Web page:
May 25, 2006
May 27-28, 2006, weekend

May 26, 2006


The current visit to Poland by Pope Benedict XVI will include a stop at the infamous Auschwitz death camp. One of the best ways to understand what is at stake in such a visit -- especially by a pope born in Germany and essentially drafted into the Hitler Youth -- is to read a monumental book by James Carroll, Constantine's Sword. In the early part of the book, pay special attention to his description of the late Pope John Paul II's visit to Auschwitz. I believe Benedict must continue the excellent work that John Paul did to improve relations between Christians and Jews, and this trip is a good chance for him to do just that.

Speaking of those Christian-Jewish relations, I'll be co-teaching a weeklong seminar on that subject in August with a rabbi. I invite you to take a look at the course description and to come join us at Ghost Ranch in northern New Mexico. We'll have a chance that week to learn each other's story and even to have some fun. If you're Christian, bring a Jewish friend. If you're Jewish, bring a Christian friend. If you're an adherent of another religion, come and join the conversation.

* * *


One of the reasons I started writing the series I call "Conversations with Clergy" in The Kansas City Star was to help readers understand that ordained folks are very much like the rest of us, warts and all. And one of the things that happens sometimes to these fully mortal folks is they get stressed out by their difficult work.


Big surprise, huh? Well, no. The surprise is that many of them don't take better care of themselves or don't know how to.

In response to this -- and in some ways it can be called a national clergy crisis -- a new center has been established to help vulnerable clergy cope with the pressures of their job. It's called the Davidson Clergy Center Endowment, and its goal is to raise and distribute funds to help pay for the spiritual, physical and mental wellness of clergy.

People who have created this new ecumenical Christian endowment say that even when clergy know they need retreats and other ways of coping with pressure, they often can't afford to take advantage of the programs in existence.

The idea is to help clergy with mental and physical health services, spiritual direction, career advice and other resources and programs that will give them a better chance of doing good ministry because they themselves are not wounded healers.

In my experience, clergy suffer burnout when their congregations are demanding without understanding what it takes to do this work. Sometimes, of course, clergy bring it on themselves by being workaholics or simply untrained and, thus, bad administrators who get overwhelmed because they are essentially disorganized or distrustful of others and thus unwilling to delegate work. Ego plays a part of this at times.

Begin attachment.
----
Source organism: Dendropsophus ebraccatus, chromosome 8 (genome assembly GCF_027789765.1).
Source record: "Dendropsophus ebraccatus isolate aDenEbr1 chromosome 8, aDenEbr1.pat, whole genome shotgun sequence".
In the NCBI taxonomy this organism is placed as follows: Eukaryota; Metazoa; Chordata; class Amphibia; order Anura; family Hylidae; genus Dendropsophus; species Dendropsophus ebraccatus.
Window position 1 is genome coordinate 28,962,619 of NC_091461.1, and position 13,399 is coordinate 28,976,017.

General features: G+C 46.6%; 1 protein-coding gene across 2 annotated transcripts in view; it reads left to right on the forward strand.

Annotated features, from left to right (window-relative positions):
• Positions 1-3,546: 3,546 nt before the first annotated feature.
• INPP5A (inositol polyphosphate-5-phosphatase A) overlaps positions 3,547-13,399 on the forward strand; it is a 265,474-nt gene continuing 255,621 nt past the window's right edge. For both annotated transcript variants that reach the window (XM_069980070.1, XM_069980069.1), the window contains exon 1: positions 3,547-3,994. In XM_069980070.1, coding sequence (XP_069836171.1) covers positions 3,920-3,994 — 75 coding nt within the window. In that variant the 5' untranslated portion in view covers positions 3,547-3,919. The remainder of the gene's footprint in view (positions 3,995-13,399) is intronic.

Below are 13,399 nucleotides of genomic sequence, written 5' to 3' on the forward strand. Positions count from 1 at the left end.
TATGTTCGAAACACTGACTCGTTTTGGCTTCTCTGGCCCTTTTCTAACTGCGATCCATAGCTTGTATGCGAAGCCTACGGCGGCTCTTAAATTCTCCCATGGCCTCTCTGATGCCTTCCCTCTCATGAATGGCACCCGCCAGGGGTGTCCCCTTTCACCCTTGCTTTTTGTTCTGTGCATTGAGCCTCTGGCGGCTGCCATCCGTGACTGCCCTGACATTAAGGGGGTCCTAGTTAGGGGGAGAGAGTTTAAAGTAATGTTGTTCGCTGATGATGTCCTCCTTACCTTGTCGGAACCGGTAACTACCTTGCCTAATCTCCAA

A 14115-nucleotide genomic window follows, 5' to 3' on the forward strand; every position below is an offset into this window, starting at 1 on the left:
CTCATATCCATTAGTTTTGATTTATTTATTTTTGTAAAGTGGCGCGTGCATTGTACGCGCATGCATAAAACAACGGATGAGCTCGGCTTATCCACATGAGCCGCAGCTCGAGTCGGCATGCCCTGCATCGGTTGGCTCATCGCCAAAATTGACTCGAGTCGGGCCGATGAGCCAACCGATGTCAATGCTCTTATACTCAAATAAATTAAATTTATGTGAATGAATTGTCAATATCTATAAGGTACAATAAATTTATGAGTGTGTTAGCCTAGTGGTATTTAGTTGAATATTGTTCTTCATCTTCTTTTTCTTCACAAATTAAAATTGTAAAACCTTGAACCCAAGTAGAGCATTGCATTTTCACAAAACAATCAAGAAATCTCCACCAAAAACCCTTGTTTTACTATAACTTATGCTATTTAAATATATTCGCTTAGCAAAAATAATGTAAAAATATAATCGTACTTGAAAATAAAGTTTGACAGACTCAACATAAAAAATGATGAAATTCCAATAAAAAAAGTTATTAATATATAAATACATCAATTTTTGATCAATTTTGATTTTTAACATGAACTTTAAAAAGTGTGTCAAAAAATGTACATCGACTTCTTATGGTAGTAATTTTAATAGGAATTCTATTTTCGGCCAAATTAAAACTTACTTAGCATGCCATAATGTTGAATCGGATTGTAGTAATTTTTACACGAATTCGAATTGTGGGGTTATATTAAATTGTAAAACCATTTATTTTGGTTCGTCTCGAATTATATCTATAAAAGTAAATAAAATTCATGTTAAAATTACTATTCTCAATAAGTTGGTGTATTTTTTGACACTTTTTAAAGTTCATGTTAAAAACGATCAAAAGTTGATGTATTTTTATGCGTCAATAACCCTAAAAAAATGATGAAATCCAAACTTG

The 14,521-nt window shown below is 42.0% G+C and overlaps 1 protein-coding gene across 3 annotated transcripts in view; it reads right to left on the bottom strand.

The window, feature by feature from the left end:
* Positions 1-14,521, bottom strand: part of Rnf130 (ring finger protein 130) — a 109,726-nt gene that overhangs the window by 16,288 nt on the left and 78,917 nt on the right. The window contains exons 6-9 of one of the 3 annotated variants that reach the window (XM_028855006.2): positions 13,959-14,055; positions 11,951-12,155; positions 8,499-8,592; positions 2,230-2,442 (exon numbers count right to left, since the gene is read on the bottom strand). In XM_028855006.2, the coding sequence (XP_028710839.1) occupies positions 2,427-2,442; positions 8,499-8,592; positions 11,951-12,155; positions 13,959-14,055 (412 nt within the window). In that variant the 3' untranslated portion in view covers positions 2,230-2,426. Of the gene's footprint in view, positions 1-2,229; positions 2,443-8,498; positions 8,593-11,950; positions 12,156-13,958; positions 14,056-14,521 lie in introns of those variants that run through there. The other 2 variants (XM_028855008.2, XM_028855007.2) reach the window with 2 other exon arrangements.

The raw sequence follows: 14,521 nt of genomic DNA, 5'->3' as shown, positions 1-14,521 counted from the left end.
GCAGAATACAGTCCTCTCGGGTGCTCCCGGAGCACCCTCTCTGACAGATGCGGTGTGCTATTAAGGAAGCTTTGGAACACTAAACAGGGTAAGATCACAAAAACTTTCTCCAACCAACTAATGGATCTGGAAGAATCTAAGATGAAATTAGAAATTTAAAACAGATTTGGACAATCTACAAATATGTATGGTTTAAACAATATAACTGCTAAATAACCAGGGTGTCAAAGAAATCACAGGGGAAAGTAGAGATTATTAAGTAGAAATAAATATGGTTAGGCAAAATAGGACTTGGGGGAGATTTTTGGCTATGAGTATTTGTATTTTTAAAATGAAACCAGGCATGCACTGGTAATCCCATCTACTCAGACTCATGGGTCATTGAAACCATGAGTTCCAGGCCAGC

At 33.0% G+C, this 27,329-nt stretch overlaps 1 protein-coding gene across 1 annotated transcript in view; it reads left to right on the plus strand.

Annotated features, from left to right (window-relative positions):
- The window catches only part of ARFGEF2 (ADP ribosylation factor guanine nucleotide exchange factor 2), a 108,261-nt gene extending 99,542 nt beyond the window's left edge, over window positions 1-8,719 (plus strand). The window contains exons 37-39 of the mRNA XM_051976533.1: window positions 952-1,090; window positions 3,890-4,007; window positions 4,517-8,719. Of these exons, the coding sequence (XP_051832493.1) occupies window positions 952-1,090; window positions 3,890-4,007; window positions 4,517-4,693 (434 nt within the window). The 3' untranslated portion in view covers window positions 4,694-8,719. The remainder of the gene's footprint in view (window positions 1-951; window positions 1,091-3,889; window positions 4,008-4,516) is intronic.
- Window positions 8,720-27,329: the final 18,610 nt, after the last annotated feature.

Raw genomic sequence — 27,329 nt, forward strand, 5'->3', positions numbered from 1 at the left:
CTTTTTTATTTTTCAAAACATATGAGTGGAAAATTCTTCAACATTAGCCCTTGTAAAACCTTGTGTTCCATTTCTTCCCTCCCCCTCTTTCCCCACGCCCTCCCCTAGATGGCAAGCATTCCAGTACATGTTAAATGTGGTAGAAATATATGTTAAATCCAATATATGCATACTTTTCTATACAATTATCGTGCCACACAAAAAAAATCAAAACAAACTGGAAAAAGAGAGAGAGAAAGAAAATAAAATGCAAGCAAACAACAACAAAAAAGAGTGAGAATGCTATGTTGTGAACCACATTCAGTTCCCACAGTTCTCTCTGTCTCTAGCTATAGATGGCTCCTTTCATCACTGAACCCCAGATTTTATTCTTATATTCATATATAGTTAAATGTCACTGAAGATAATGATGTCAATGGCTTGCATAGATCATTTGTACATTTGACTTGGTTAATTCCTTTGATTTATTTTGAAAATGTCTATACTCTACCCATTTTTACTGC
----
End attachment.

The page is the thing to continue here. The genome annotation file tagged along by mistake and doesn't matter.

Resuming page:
But whatever the cause, wise congregations will keep an eye on all of that and know that such resources as the Davidson center are available.

To read my latest Kansas City Star work, click here. (By the way, my column tomorrow will be about fear that casts out love. Also, don't miss our Faith section beautiful photo essay of sacred structures as we take advantage of our slick new presses and show off some great color photography by Rich Sugg of our Star photo staff.)

P.S.: After his conviction yesterday in the Enron case, Ken Lay spoke of God's will. Just curious: How do you react when you hear convicted criminals using profoundly religious language? I confess that my first instinct is to think about a cartoon I once saw in which a boxer stands over an opponent he's beaten to a bloody pulp and says: "First, I want to thank my lord and savior Jesus Christ for this victory."


Kansas Bob

Sad stories about Ken Lay and Bernie Ebbers (former WorldCom CEO) ... both men seem to be religious men that were deceived by power ... both probably felt that God was blessing the work of their hands. They are both warnings to us Christians ... we are not immune to deception ... we all need to have vulnerable and transparent relationships with people that will "keep us honest".


I find it sad that everyone takes such glee in someone else's misery. Hardly a Christian attitude. Given the complexities of our laws and the blood-lust which exists among the public and media to make sure someone is supremely punished for every bad thing that happens in their lives, our prisons will soon be full of these "vile criminals."

SC in KC

True enough on both points. Still, my prayer is that God can use this hardship in their lives to bring them closer to Himself. This may just be the "hedge of thorns" that makes them more fully trust God. After all, you can only fully rely on Jesus when you don't have anything else.



I don't know Ken Lay's heart, and there's no call to be gleeful, but the jury found enough evidence to decide he was knowlingly lying for his own gain. That deception led to lost jobs and retirement savings for thousands of his employees. That seems pretty vile to me. The complexities of the law have little to do with the heart of this matter.

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